Considering the remarkable big-brother role played by Nigeria in the protracted war against apartheid it is hard to conclude that whatever we contributed towards the historic dismantling of the White minority rule was never appreciated. The late icon of the struggle, former President Nelson Mandela, had paid tribute to Nigeria for its inestimable frontline efforts during the battle to dethrone the evil regime and enthrone the government of the majority. Now even though Madiba is no more, some South Africans appreciated our major role for their liberation.

The Rainbow nation is a great country with great cities. The white men that ruled discriminatively had developed the country long before the fall of apartheid. I was there for few years before deciding to leave for elsewhere as the black-on-black violence erupted at a point in time. With the minority white population still dominating the economic sector (having reluctantly relinquished the political dominion) the promise of a better economic future for the native South Africans by the ruling ANC party has never materialized with the passage of time. So there are frustrations everywhere boiling over sometimes and reports of mind-boggling corruption involving the ruling elite tended to ignite feelings of marginalization.

In South Africa, the narcotics market is flourishing and the foreign dealers are smiling to the banks as lives are being wasted and criminality blossomed across the cities. ‘Bishop’ Ikegwuonu is said to be based there with his network of thriving drug distribution business. He must have struck gold making it big at 39 or less that he had thought about giving something back to the very community that saw him grow up from the cradle. He is reported to be munificent and since God loves a cheerful giver why not pay tithes and even build a church or two and tar some dilapidated roads? Why not sink boreholes for the indigent folks in the villages or feed and clothe some poor villagers?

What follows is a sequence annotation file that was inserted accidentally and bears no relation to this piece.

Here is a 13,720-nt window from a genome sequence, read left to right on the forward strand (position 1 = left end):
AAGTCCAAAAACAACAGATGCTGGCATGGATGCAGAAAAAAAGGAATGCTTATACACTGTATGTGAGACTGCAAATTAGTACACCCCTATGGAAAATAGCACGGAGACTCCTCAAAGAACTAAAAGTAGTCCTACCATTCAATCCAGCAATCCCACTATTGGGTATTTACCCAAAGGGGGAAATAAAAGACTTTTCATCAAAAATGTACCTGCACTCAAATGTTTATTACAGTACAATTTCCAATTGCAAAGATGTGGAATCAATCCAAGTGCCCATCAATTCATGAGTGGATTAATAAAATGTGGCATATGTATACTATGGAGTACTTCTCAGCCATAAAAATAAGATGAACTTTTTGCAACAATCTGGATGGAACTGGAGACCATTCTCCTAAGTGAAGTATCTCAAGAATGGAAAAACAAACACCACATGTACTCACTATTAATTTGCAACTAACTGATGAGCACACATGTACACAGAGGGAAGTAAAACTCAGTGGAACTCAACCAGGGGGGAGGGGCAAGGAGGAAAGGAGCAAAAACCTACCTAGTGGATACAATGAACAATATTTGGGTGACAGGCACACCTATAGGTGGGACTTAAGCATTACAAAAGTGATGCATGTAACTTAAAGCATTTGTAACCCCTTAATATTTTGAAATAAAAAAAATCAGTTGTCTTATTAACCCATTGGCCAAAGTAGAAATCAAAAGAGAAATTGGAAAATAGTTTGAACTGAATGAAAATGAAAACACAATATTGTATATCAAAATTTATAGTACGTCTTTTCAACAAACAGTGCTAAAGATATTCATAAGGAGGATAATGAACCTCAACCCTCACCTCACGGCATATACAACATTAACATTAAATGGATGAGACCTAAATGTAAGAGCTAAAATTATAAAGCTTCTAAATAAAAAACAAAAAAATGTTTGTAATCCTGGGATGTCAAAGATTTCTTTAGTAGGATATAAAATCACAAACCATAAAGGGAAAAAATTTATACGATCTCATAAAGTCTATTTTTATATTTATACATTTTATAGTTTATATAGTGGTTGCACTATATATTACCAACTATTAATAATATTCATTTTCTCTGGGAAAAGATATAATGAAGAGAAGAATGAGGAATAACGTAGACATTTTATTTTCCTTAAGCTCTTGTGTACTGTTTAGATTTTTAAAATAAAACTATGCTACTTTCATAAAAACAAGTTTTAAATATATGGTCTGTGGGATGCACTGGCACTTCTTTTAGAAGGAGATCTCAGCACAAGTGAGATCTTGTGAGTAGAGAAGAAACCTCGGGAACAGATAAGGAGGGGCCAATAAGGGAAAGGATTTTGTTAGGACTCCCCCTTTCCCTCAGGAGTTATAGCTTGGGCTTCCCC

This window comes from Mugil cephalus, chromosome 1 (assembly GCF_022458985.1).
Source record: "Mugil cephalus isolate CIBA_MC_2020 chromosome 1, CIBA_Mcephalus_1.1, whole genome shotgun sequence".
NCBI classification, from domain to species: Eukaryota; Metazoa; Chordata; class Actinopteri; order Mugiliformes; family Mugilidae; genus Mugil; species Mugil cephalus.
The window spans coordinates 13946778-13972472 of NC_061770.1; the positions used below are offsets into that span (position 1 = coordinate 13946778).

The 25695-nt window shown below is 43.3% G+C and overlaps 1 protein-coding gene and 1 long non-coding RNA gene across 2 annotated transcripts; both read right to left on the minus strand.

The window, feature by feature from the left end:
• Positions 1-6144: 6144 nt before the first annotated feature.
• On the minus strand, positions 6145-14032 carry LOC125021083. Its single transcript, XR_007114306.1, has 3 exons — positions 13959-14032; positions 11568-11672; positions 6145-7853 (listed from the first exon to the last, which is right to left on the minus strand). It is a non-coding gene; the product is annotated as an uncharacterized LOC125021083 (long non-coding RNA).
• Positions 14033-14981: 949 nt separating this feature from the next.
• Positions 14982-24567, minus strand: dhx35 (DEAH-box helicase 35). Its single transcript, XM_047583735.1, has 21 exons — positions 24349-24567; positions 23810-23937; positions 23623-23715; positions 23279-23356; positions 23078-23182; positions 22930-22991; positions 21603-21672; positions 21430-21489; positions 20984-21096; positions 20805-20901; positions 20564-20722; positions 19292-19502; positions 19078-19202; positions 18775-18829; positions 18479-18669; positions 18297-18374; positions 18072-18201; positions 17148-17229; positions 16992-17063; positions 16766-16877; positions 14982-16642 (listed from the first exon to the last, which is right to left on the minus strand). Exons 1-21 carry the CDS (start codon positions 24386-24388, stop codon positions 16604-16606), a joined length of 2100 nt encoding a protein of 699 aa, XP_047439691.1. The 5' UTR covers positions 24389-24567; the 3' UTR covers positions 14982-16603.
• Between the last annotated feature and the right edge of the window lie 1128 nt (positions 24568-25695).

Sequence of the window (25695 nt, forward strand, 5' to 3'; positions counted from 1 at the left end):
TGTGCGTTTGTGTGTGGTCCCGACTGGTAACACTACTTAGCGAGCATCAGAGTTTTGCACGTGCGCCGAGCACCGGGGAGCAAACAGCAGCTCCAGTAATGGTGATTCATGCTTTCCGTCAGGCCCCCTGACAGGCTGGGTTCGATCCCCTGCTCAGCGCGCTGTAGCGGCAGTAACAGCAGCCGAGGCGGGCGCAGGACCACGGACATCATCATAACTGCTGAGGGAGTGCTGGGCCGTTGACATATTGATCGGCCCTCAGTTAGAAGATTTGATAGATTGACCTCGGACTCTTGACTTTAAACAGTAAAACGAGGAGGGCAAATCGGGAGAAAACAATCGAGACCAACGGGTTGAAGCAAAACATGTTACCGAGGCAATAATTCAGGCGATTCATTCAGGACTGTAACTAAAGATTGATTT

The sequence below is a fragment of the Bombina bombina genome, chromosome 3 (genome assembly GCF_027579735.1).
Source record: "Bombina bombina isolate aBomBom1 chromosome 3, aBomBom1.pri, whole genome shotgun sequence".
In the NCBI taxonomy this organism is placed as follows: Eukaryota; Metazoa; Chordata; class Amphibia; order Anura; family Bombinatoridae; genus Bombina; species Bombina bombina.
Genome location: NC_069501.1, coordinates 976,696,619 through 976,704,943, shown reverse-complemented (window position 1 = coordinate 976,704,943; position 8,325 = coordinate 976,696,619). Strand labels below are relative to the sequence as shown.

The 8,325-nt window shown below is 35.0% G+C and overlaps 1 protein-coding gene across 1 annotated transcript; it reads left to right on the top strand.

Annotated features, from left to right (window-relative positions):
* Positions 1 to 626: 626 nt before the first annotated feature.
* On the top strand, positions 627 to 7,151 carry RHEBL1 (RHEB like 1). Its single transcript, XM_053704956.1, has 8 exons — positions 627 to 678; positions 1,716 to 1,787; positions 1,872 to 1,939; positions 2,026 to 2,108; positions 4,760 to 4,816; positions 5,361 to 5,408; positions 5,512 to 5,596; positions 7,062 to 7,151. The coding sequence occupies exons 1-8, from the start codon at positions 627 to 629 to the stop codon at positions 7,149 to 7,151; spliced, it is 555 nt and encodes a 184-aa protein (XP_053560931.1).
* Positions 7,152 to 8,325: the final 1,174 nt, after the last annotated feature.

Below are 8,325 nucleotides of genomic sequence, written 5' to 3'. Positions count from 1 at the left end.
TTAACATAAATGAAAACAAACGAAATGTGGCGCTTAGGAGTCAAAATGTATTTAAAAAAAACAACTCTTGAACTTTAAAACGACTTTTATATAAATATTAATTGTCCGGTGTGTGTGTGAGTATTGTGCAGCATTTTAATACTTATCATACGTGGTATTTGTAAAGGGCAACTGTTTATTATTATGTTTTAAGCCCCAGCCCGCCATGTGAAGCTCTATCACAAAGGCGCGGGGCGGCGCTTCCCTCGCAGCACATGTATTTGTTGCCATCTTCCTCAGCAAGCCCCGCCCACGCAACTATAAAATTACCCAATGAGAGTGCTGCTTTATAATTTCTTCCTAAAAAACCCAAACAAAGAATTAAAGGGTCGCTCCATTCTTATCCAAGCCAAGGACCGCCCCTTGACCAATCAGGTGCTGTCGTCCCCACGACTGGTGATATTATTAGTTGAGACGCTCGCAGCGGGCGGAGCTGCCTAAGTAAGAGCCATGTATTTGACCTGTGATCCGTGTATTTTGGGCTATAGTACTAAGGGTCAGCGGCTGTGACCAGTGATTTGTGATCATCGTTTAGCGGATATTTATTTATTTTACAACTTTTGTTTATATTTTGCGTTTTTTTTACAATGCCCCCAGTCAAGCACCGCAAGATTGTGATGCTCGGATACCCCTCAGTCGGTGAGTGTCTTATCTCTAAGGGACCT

But the problem with this kind of drug-tainted charity is that God is nowhere to be seen to be asked venerably if He accepts such gifts or charity based on the scorned source. Can anyone possibly ‘bribe’ Him by using an ill-gotten wealth to want to enter his name in His book of recompense as it were? Can anyone actually ‘bribe’ the highest directly or indirectly? Can the immoral attention-seeking demonstration of charity possibly guarantee spiritual favors from the celestial quarters? Your answer is as good as mine but suffice to say here that God is neither mocked nor fooled by anyone in such circumstance!